As a dim-witted young soldier, the approach of ANZAC Day (April 25th) meant pretty much two things: a day off regular work, and a marathon drinking session–the latter starting around 4am and ending a couple of days later when I’d wake with an epic hangover, sometimes with a fat lip or black eye, wondering who the hell I’d mistakenly taken-on this time. Or worse still, waking up next to a warthog. You know who I mean; the love-child of Oprah Winfrey and Frankenstein’s monster–that nightmare situation where you contemplate chewing your arm off instead of sliding it out from beneath her, so as not to awaken the beast…
‘Cos after all, I’m a real oil painting.
All joking aside, I knew what ANZAC Day meant. What it really was about. Is about. We all did…
In short, it was originally a day to honour the members of the Australian and New Zealand Army Corps (ANZAC) who fought at Gallipoli against the Ottoman Empire during World War 1, but has since been expanded to broadly commemorate those ANZACs who ‘served and died in all wars, conflicts, and peacekeeping operations’ as well as ‘the contribution and suffering of all those who have served’.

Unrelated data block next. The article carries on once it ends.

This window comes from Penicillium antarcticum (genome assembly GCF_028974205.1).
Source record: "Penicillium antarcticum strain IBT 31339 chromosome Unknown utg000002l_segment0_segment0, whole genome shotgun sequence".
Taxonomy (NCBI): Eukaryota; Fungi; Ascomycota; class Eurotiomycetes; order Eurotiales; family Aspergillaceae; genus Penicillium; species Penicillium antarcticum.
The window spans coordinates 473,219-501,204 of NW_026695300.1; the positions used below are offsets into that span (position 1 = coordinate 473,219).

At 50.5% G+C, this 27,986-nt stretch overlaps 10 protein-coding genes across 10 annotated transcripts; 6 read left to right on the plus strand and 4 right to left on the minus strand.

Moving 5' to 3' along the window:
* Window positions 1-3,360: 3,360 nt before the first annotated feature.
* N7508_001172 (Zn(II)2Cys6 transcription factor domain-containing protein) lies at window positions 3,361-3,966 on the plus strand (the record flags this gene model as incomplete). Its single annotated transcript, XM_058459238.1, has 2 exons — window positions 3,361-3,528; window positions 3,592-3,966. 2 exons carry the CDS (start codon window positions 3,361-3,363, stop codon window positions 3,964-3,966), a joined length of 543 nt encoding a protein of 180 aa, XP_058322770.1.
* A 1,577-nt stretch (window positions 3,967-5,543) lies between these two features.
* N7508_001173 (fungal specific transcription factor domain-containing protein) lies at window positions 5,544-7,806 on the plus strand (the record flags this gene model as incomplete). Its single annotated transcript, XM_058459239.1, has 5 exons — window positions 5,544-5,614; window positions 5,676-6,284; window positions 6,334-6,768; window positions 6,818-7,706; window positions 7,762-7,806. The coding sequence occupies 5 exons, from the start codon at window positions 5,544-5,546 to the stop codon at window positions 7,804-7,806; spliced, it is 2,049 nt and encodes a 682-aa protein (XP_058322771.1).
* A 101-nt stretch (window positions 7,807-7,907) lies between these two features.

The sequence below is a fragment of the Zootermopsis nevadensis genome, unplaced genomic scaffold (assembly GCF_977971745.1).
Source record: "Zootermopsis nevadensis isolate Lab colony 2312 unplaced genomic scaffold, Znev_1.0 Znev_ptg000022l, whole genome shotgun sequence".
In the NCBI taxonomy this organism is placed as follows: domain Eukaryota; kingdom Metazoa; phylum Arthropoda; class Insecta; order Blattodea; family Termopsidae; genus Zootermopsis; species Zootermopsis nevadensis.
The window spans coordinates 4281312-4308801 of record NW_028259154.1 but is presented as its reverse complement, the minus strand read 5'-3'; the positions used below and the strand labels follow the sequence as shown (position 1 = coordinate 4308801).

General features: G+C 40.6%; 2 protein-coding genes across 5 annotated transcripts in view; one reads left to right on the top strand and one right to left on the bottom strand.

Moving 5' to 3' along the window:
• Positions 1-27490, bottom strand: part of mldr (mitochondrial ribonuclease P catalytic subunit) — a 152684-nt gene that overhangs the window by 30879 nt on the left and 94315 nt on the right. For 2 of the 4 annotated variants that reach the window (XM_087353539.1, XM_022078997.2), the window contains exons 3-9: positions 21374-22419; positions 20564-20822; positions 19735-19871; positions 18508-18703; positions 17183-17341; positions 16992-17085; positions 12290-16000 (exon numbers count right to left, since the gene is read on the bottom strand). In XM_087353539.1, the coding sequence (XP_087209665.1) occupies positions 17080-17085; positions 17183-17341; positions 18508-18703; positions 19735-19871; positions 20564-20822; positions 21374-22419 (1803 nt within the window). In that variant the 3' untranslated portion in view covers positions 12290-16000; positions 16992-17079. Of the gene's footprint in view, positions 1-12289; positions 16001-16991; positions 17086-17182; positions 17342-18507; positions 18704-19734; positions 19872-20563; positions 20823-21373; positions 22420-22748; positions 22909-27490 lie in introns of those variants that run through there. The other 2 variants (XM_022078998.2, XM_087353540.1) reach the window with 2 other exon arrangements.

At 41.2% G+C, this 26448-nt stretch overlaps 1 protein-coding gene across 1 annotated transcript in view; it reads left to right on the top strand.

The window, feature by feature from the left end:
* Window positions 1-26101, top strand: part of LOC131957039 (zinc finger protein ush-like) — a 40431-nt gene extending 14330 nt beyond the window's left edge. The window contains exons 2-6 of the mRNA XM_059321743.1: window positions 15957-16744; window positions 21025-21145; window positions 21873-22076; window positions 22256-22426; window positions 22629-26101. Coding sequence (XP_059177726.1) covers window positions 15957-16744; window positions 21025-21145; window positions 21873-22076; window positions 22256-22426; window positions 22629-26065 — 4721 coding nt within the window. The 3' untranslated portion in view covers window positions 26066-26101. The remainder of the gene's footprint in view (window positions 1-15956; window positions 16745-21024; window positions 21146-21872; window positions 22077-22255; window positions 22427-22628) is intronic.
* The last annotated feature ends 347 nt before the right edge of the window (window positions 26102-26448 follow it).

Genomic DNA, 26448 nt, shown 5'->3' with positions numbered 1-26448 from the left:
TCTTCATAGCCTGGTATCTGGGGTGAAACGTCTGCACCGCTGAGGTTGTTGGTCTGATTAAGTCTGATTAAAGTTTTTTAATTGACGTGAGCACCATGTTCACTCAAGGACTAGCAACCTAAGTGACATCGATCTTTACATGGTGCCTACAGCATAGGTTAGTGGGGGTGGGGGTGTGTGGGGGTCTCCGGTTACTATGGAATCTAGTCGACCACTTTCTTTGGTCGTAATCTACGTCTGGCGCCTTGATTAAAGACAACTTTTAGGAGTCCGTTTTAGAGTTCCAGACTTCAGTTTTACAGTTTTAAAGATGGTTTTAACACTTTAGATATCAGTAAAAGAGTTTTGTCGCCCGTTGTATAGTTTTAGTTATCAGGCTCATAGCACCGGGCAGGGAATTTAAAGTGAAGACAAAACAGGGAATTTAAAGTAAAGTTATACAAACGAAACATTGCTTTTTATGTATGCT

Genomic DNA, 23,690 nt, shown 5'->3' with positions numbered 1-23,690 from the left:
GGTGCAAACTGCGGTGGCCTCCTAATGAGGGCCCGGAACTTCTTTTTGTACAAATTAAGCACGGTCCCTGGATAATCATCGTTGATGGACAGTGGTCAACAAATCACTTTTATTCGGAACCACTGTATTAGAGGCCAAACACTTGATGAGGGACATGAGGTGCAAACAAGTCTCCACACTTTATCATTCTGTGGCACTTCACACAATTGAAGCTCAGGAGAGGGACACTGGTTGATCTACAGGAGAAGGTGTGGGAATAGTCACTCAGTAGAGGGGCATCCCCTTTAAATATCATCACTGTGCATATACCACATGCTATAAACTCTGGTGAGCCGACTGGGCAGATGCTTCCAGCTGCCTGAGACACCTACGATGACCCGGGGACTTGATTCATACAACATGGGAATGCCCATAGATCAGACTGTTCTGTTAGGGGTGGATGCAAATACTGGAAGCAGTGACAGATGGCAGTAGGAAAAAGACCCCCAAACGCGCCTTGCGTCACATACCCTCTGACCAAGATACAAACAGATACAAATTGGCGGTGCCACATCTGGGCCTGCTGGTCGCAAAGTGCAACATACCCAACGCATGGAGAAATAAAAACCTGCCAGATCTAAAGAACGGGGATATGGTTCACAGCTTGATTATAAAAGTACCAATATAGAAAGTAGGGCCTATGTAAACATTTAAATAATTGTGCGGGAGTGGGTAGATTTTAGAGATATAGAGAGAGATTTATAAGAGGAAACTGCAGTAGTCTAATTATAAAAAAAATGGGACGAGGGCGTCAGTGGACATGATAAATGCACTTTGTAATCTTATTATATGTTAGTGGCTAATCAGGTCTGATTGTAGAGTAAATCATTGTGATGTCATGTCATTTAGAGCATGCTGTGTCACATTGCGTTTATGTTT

As dim-witted as I was (and with my mind drifting to all the wonderful booze I was soon about to consume), when I stood to attention in uniform, my mates either side, watching the dawn break, jumping when the big guns fired, listening to the Last Post, the tears would always come. Along with the realization that what was happening, what we were part of, what we were there to commemorate, was something bigger than us all. Something none of us–military or not–should ever be allowed to forget.
‘They shall grow not old, as we that are left grow old. Age shall not weary them, nor the years condemn. At the going down of the sun, and in the morning, We will remember them.
LEST WE FORGET